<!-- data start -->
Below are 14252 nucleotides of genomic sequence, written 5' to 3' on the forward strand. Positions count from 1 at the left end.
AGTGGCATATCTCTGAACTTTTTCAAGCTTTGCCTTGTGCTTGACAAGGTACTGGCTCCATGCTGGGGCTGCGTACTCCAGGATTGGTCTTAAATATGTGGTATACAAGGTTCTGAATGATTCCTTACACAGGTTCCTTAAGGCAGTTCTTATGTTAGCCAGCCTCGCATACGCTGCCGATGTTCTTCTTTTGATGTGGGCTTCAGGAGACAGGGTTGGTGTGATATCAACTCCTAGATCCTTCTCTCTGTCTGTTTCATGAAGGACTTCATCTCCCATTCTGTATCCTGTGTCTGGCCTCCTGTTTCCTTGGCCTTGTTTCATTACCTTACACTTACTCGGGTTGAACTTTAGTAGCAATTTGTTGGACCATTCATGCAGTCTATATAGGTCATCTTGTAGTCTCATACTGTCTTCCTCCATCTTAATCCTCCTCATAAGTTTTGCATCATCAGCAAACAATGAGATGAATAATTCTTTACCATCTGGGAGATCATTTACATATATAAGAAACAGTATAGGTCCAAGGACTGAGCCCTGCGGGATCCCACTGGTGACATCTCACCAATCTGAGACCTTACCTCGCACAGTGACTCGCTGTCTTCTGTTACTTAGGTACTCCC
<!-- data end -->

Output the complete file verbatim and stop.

Below are 14252 nucleotides of genomic sequence, written 5' to 3' on the forward strand. Positions count from 1 at the left end.
AGTGGCATATCTCTGAACTTTTTCAAGCTTTGCCTTGTGCTTGACAAGGTACTGGCTCCATGCTGGGGCTGCGTACTCCAGGATTGGTCTTAAATATGTGGTATACAAGGTTCTGAATGATTCCTTACACAGGTTCCTTAAGGCAGTTCTTATGTTAGCCAGCCTCGCATACGCTGCCGATGTTCTTCTTTTGATGTGGGCTTCAGGAGACAGGGTTGGTGTGATATCAACTCCTAGATCCTTCTCTCTGTCTGTTTCATGAAGGACTTCATCTCCCATTCTGTATCCTGTGTCTGGCCTCCTGTTTCCTTGGCCTTGTTTCATTACCTTACACTTACTCGGGTTGAACTTTAGTAGCAATTTGTTGGACCATTCATGCAGTCTATATAGGTCATCTTGTAGTCTCATACTGTCTTCCTCCATCTTAATCCTCCTCATAAGTTTTGCATCATCAGCAAACAATGAGATGAATAATTCTTTACCATCTGGGAGATCATTTACATATATAAGAAACAGTATAGGTCCAAGGACTGAGCCCTGCGGGATCCCACTGGTGACATCTCACCAATCTGAGACCTTACCTCGCACAGTGACTCGCTGTCTTCTGTTACTTAGGTACTCCC